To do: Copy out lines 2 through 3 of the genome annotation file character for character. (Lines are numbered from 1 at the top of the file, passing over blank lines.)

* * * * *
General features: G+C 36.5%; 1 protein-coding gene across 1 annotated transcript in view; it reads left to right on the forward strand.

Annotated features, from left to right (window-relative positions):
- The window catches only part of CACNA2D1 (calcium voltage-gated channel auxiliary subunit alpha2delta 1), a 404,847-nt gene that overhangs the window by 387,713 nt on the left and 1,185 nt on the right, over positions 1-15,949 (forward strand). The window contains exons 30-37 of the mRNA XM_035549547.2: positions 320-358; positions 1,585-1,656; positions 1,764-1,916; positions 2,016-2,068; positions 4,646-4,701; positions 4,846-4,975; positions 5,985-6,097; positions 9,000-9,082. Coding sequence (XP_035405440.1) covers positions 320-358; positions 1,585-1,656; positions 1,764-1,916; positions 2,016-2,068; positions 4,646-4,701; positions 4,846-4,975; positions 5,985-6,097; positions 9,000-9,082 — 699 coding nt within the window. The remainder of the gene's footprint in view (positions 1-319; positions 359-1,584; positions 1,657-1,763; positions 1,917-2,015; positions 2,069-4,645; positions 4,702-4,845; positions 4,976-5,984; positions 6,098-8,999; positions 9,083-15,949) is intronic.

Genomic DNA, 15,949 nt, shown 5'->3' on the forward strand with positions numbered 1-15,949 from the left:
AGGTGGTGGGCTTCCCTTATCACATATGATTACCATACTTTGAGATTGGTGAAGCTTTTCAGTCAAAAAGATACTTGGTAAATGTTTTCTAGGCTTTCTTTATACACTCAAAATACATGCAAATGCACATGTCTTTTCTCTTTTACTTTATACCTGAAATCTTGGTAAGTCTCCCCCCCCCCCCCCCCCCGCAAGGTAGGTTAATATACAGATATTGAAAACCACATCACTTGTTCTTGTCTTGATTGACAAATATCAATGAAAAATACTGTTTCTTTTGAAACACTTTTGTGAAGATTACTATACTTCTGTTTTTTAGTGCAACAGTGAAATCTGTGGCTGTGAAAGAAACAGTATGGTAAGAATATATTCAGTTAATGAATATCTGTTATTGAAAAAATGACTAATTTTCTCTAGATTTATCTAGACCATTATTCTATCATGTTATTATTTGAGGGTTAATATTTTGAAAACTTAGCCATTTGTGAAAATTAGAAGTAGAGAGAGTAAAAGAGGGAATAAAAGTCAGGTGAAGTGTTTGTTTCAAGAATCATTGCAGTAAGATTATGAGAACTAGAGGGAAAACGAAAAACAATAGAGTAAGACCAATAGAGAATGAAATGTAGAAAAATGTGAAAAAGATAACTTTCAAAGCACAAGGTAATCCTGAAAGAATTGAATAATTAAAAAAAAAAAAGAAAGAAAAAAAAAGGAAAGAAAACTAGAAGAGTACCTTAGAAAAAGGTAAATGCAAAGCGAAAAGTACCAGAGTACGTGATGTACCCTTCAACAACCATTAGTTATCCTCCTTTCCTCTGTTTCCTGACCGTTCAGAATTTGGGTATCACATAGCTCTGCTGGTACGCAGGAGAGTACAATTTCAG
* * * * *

Annotated features, from left to right (window-relative positions):
- The window catches only part of CACNA2D1 (calcium voltage-gated channel auxiliary subunit alpha2delta 1), a 404,847-nt gene that overhangs the window by 387,713 nt on the left and 1,185 nt on the right, over positions 1-15,949 (forward strand). The window contains exons 30-37 of the mRNA XM_035549547.2: positions 320-358; positions 1,585-1,656; positions 1,764-1,916; positions 2,016-2,068; positions 4,646-4,701; positions 4,846-4,975; positions 5,985-6,097; positions 9,000-9,082. Coding sequence (XP_035405440.1) covers positions 320-358; positions 1,585-1,656; positions 1,764-1,916; positions 2,016-2,068; positions 4,646-4,701; positions 4,846-4,975; positions 5,985-6,097; positions 9,000-9,082 — 699 coding nt within the window. The remainder of the gene's footprint in view (positions 1-319; positions 359-1,584; positions 1,657-1,763; positions 1,917-2,015; positions 2,069-4,645; positions 4,702-4,845; positions 4,976-5,984; positions 6,098-8,999; positions 9,083-15,949) is intronic.